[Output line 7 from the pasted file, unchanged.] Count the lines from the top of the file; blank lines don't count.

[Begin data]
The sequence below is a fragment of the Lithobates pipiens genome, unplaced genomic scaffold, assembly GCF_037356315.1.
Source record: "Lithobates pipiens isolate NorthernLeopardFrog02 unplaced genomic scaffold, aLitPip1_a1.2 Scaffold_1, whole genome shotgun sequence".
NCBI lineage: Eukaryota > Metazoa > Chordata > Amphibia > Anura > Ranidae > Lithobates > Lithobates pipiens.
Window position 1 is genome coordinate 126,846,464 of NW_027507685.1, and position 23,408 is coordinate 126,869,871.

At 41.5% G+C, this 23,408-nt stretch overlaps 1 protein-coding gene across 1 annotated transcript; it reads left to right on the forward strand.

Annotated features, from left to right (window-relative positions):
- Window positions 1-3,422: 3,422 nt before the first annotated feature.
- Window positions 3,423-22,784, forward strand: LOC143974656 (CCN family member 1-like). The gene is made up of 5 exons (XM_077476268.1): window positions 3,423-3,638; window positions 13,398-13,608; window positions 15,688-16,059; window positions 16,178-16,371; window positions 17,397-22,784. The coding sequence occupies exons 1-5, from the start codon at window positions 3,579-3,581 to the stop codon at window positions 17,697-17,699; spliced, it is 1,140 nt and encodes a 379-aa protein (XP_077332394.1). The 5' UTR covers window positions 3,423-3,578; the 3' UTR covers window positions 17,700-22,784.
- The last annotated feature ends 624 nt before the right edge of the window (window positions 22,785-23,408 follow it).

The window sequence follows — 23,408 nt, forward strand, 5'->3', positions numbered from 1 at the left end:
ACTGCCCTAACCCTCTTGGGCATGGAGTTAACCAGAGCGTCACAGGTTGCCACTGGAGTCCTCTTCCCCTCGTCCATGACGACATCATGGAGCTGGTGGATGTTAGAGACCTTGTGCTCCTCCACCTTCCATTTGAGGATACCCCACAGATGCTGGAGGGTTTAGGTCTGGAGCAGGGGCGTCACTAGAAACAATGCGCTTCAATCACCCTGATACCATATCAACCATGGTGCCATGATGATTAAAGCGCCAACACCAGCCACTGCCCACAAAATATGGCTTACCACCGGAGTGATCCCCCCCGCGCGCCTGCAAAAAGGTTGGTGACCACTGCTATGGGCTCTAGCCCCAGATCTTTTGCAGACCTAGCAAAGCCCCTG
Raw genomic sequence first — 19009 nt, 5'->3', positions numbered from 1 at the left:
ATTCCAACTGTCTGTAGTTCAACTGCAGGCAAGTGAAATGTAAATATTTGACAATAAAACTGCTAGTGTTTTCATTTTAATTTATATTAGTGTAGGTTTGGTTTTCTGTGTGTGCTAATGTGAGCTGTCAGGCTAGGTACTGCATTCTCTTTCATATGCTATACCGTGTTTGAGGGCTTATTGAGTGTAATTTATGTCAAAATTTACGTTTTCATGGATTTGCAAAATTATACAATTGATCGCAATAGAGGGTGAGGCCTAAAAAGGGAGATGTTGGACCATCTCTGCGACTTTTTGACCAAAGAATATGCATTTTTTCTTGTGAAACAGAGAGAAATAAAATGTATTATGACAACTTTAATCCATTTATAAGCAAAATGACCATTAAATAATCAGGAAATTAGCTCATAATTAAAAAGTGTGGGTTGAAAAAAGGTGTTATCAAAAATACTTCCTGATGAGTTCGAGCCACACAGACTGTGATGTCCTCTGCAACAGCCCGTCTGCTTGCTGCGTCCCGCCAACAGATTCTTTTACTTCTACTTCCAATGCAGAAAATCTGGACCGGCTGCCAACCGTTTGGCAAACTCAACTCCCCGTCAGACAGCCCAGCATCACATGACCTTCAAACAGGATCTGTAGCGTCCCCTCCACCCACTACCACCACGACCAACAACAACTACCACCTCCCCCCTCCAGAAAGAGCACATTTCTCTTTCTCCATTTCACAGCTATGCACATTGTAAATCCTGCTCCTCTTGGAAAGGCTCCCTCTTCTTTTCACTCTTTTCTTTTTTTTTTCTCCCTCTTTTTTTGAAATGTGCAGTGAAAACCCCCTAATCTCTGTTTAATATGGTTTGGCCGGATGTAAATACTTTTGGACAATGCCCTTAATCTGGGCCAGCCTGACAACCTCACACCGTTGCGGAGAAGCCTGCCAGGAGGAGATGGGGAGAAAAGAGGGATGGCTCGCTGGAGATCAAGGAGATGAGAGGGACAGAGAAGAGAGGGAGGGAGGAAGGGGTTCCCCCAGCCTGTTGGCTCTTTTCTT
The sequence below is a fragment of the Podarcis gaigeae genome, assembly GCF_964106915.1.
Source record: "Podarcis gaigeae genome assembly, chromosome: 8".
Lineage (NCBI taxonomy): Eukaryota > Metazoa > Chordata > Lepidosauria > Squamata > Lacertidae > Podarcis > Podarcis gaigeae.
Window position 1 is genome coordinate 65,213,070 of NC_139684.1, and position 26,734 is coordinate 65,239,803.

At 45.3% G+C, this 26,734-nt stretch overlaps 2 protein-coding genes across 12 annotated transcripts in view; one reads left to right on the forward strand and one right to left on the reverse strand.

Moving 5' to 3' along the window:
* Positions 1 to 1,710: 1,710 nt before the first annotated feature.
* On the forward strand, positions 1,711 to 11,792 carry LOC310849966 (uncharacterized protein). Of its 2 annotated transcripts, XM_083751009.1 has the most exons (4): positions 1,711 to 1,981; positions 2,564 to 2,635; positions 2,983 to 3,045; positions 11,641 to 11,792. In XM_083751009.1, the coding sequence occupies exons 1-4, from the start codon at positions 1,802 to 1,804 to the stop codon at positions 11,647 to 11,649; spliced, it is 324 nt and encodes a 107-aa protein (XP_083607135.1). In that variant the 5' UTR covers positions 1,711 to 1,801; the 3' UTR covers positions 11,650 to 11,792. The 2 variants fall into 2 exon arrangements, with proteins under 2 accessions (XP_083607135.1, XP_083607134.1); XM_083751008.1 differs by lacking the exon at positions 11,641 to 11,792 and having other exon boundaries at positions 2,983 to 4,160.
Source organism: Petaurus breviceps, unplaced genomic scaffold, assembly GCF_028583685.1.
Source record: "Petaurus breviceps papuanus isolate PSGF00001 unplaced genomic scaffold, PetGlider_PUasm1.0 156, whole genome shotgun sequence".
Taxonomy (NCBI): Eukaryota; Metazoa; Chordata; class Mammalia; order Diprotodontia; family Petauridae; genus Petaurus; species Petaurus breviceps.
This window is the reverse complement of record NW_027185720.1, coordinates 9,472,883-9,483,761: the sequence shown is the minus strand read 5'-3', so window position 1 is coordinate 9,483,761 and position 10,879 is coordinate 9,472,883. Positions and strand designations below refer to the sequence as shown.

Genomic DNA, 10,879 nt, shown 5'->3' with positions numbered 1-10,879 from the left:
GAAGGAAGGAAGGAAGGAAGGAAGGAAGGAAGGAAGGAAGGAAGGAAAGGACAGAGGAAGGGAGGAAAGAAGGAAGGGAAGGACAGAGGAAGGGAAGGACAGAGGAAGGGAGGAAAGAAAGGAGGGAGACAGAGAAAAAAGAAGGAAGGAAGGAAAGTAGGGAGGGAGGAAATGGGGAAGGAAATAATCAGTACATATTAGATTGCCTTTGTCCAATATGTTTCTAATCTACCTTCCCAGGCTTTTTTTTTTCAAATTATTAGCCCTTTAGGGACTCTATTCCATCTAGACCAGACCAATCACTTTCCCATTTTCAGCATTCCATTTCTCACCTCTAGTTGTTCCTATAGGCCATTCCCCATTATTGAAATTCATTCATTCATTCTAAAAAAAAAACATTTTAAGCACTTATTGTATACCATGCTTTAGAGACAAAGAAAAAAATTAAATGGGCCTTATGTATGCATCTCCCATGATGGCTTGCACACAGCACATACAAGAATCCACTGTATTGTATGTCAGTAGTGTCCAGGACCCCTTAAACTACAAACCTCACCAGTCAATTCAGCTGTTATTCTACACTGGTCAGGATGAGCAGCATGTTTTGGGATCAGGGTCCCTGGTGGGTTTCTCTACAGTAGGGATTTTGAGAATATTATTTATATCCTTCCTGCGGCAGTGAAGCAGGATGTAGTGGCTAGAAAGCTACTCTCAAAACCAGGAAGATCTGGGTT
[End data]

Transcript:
- Window positions 1-3,422: 3,422 nt before the first annotated feature.